If an ETP contains an invalidity component, that amount is tax-free. An invalidity payment is calculated as the amount of a payment that is specifically intended to compensate the employee for having to retire early because of invalidity.

Rules for paying employee termination payments

Generally speaking, employment termination payments need to be received by an employee within 12 months of the termination.

An employee termination payment summary must be given for each payment. The employer must give the employee two copies of the ETP payment summary within 14 days of payment, and must send the amount withheld to the ATO with the employer’s PAYG payments.

The employer must pay the employee the net amount of the cash payment. This is the gross amount of the ETP less the amount withheld. Withholding rates are set out below.

Usually, the only component from which the employer needs to withhold amounts is the taxable component. The exception is if the employee has not provided a tax file number (TFN) for taxation purposes. In that case, tax must be withheld from the total benefit at the top marginal rate.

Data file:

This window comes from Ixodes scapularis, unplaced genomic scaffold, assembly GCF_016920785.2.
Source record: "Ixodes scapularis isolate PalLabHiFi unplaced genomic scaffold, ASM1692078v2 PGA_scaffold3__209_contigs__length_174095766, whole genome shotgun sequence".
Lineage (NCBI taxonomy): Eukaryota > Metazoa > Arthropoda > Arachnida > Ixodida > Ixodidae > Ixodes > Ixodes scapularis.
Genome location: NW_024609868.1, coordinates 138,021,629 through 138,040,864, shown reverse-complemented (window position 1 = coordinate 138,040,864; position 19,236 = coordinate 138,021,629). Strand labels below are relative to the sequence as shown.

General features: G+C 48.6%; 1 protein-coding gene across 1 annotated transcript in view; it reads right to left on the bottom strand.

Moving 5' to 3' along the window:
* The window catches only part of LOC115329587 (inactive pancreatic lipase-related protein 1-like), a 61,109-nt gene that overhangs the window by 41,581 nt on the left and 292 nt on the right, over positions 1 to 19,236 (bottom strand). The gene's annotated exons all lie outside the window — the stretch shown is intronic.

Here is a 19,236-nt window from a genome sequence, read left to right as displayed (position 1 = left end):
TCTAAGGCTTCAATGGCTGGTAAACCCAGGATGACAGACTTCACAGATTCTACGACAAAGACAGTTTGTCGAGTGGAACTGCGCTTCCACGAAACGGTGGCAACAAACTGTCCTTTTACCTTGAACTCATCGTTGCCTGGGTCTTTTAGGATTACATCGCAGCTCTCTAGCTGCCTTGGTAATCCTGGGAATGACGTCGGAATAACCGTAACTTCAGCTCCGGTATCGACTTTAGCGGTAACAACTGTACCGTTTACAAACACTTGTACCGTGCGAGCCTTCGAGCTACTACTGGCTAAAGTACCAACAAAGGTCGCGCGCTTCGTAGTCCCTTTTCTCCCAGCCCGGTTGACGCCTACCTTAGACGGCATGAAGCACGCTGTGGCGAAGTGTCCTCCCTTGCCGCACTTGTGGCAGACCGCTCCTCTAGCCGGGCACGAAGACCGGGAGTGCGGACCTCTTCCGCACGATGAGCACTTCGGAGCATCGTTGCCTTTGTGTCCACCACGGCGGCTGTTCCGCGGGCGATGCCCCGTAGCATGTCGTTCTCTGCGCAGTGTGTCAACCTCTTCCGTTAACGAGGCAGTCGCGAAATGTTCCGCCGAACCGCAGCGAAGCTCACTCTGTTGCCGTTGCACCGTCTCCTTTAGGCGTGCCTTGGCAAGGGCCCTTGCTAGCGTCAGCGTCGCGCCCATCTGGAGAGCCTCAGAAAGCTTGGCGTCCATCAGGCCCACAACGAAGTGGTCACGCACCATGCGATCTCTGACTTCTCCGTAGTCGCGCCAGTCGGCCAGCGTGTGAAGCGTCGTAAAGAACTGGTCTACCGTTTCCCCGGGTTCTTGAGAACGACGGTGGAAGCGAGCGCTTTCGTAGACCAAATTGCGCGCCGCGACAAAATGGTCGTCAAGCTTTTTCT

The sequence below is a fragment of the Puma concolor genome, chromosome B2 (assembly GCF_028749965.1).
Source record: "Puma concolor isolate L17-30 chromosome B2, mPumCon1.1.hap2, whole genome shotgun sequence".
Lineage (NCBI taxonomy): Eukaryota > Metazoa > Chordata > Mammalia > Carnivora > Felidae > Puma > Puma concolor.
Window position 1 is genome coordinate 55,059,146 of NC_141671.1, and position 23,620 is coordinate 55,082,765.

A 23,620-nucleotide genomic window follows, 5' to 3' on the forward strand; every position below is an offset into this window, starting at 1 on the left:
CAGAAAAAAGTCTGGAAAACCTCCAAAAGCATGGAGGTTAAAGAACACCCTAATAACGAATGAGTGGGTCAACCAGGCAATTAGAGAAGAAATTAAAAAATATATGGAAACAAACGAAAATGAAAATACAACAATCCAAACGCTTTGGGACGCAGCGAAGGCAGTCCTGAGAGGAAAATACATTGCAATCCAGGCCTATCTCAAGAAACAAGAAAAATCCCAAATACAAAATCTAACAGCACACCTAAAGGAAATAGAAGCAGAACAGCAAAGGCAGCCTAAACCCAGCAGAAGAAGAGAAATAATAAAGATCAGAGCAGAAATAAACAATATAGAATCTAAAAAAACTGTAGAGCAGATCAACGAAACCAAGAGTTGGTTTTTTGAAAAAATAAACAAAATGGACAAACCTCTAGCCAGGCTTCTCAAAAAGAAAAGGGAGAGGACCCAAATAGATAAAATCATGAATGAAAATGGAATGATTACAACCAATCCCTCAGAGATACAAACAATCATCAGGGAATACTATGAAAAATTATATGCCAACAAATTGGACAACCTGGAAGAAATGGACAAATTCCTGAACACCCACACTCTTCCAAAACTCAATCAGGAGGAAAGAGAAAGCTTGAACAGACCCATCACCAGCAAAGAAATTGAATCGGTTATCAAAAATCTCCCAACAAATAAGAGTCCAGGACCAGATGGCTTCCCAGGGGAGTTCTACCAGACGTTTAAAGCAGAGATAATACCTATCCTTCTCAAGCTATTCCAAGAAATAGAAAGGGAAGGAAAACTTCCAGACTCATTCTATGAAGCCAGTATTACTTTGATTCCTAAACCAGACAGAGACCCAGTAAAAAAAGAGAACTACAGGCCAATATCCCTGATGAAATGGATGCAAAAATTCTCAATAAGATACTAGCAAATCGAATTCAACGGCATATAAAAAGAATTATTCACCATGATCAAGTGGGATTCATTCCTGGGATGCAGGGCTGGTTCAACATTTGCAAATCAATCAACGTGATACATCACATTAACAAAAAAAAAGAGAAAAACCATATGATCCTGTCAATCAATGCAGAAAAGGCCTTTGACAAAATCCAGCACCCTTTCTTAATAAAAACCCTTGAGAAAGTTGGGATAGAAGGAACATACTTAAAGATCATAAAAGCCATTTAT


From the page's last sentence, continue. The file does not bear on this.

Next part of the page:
Read more about paying and recording ETPs here.

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Tax withholding rates for ETPs

The tax rate of an ETP depends on if it is:

  • a life benefit termination payment received by a person because of the termination of their employment, or
  • a death benefit termination payment received by a person after another person’s death.

In the case of a life benefit termination payment, the taxable component is taxed at ordinary tax rates but the recipient may be entitled to a tax offset that puts a ceiling on the rate that may apply. The amount to be withheld from the taxable component depends on the age of the employee.

The amount to be withheld from the taxable component depends on the age of the employee.

If anemployee is aged at least 55 years, the tax withheld cannot exceed 16.5% on the amount up to the low rate cap and amounts in excess of the low rate cap are taxed at the top marginal rate.